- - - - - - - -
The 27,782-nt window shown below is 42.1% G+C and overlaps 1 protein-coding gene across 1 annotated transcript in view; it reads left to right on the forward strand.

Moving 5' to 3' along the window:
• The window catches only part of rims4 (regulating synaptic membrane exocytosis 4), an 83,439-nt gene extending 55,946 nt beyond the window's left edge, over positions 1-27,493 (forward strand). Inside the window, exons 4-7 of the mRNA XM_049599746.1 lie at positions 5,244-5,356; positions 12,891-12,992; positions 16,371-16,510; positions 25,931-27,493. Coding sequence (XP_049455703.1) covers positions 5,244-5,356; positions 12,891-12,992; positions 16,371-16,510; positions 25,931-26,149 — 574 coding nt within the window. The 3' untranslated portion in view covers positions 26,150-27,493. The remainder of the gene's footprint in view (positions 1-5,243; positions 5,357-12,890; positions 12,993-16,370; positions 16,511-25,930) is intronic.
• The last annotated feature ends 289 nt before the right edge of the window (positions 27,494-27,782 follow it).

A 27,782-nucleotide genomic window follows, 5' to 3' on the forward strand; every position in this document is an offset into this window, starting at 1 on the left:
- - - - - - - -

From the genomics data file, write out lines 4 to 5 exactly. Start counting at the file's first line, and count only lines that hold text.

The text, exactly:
• The last annotated feature ends 289 nt before the right edge of the window (positions 27,494-27,782 follow it).

A 27,782-nucleotide genomic window follows, 5' to 3' on the forward strand; every position in this document is an offset into this window, starting at 1 on the left: